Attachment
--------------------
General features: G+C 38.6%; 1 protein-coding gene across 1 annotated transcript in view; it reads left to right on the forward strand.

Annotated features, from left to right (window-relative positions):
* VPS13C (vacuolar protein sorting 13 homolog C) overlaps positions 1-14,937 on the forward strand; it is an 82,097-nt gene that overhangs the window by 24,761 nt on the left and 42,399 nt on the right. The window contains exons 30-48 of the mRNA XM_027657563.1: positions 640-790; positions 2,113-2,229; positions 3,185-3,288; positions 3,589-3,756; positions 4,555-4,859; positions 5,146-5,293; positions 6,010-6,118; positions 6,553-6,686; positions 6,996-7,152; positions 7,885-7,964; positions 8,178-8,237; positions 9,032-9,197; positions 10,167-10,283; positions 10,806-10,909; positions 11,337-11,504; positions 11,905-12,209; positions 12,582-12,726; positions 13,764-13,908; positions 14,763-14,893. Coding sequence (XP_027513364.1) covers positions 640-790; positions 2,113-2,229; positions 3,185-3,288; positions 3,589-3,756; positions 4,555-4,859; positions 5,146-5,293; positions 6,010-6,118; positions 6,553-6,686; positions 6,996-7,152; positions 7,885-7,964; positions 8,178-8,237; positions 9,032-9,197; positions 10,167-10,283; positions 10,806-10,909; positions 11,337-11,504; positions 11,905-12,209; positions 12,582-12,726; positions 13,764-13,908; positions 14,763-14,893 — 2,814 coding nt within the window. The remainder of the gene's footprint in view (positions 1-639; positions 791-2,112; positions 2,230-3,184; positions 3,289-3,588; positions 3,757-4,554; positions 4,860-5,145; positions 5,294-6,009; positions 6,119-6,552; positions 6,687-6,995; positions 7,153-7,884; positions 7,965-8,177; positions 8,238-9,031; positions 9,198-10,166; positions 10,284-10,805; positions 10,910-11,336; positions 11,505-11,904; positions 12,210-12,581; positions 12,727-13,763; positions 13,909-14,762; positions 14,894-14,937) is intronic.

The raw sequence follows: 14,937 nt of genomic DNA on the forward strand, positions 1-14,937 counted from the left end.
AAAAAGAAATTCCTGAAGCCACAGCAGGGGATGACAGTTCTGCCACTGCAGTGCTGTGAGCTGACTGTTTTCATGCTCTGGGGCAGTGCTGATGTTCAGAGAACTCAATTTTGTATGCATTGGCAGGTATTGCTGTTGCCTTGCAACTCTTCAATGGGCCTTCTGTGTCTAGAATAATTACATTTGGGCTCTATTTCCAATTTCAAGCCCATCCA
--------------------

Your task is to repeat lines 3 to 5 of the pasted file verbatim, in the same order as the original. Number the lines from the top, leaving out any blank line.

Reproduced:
* VPS13C (vacuolar protein sorting 13 homolog C) overlaps positions 1-14,937 on the forward strand; it is an 82,097-nt gene that overhangs the window by 24,761 nt on the left and 42,399 nt on the right. The window contains exons 30-48 of the mRNA XM_027657563.1: positions 640-790; positions 2,113-2,229; positions 3,185-3,288; positions 3,589-3,756; positions 4,555-4,859; positions 5,146-5,293; positions 6,010-6,118; positions 6,553-6,686; positions 6,996-7,152; positions 7,885-7,964; positions 8,178-8,237; positions 9,032-9,197; positions 10,167-10,283; positions 10,806-10,909; positions 11,337-11,504; positions 11,905-12,209; positions 12,582-12,726; positions 13,764-13,908; positions 14,763-14,893. Coding sequence (XP_027513364.1) covers positions 640-790; positions 2,113-2,229; positions 3,185-3,288; positions 3,589-3,756; positions 4,555-4,859; positions 5,146-5,293; positions 6,010-6,118; positions 6,553-6,686; positions 6,996-7,152; positions 7,885-7,964; positions 8,178-8,237; positions 9,032-9,197; positions 10,167-10,283; positions 10,806-10,909; positions 11,337-11,504; positions 11,905-12,209; positions 12,582-12,726; positions 13,764-13,908; positions 14,763-14,893 — 2,814 coding nt within the window. The remainder of the gene's footprint in view (positions 1-639; positions 791-2,112; positions 2,230-3,184; positions 3,289-3,588; positions 3,757-4,554; positions 4,860-5,145; positions 5,294-6,009; positions 6,119-6,552; positions 6,687-6,995; positions 7,153-7,884; positions 7,965-8,177; positions 8,238-9,031; positions 9,198-10,166; positions 10,284-10,805; positions 10,910-11,336; positions 11,505-11,904; positions 12,210-12,581; positions 12,727-13,763; positions 13,909-14,762; positions 14,894-14,937) is intronic.

The raw sequence follows: 14,937 nt of genomic DNA on the forward strand, positions 1-14,937 counted from the left end.
AAAAAGAAATTCCTGAAGCCACAGCAGGGGATGACAGTTCTGCCACTGCAGTGCTGTGAGCTGACTGTTTTCATGCTCTGGGGCAGTGCTGATGTTCAGAGAACTCAATTTTGTATGCATTGGCAGGTATTGCTGTTGCCTTGCAACTCTTCAATGGGCCTTCTGTGTCTAGAATAATTACATTTGGGCTCTATTTCCAATTTCAAGCCCATCCA